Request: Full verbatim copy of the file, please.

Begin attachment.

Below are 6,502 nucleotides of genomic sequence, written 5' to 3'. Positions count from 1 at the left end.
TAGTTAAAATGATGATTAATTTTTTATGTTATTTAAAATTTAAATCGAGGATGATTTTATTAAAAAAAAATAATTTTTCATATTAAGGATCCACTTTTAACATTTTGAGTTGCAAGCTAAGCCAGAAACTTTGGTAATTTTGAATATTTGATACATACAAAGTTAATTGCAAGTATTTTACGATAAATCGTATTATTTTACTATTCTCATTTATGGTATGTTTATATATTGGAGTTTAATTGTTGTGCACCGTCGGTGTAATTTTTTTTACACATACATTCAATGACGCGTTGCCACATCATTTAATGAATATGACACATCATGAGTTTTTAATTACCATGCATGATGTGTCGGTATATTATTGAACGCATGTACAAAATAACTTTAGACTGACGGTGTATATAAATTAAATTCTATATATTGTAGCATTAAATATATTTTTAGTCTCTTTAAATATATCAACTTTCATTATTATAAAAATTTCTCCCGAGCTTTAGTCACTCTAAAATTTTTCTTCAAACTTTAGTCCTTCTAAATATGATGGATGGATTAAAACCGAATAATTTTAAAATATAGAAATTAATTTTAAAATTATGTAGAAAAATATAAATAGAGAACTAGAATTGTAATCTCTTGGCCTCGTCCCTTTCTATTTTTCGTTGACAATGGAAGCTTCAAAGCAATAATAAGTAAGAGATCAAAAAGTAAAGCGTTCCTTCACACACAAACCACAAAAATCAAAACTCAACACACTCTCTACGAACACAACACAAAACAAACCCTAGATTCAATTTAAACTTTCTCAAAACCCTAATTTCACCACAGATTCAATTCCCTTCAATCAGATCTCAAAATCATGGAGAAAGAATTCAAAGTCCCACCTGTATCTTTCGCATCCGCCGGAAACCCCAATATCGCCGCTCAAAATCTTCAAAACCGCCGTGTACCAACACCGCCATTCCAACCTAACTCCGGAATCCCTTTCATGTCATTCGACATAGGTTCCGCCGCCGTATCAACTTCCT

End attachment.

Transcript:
Below are 6,502 nucleotides of genomic sequence, written 5' to 3'. Positions count from 1 at the left end.
TAGTTAAAATGATGATTAATTTTTTATGTTATTTAAAATTTAAATCGAGGATGATTTTATTAAAAAAAAATAATTTTTCATATTAAGGATCCACTTTTAACATTTTGAGTTGCAAGCTAAGCCAGAAACTTTGGTAATTTTGAATATTTGATACATACAAAGTTAATTGCAAGTATTTTACGATAAATCGTATTATTTTACTATTCTCATTTATGGTATGTTTATATATTGGAGTTTAATTGTTGTGCACCGTCGGTGTAATTTTTTTTACACATACATTCAATGACGCGTTGCCACATCATTTAATGAATATGACACATCATGAGTTTTTAATTACCATGCATGATGTGTCGGTATATTATTGAACGCATGTACAAAATAACTTTAGACTGACGGTGTATATAAATTAAATTCTATATATTGTAGCATTAAATATATTTTTAGTCTCTTTAAATATATCAACTTTCATTATTATAAAAATTTCTCCCGAGCTTTAGTCACTCTAAAATTTTTCTTCAAACTTTAGTCCTTCTAAATATGATGGATGGATTAAAACCGAATAATTTTAAAATATAGAAATTAATTTTAAAATTATGTAGAAAAATATAAATAGAGAACTAGAATTGTAATCTCTTGGCCTCGTCCCTTTCTATTTTTCGTTGACAATGGAAGCTTCAAAGCAATAATAAGTAAGAGATCAAAAAGTAAAGCGTTCCTTCACACACAAACCACAAAAATCAAAACTCAACACACTCTCTACGAACACAACACAAAACAAACCCTAGATTCAATTTAAACTTTCTCAAAACCCTAATTTCACCACAGATTCAATTCCCTTCAATCAGATCTCAAAATCATGGAGAAAGAATTCAAAGTCCCACCTGTATCTTTCGCATCCGCCGGAAACCCCAATATCGCCGCTCAAAATCTTCAAAACCGCCGTGTACCAACACCGCCATTCCAACCTAACTCCGGAATCCCTTTCATGTCATTCGACATAGGTTCCGCCGCCGTATCAACTTCCT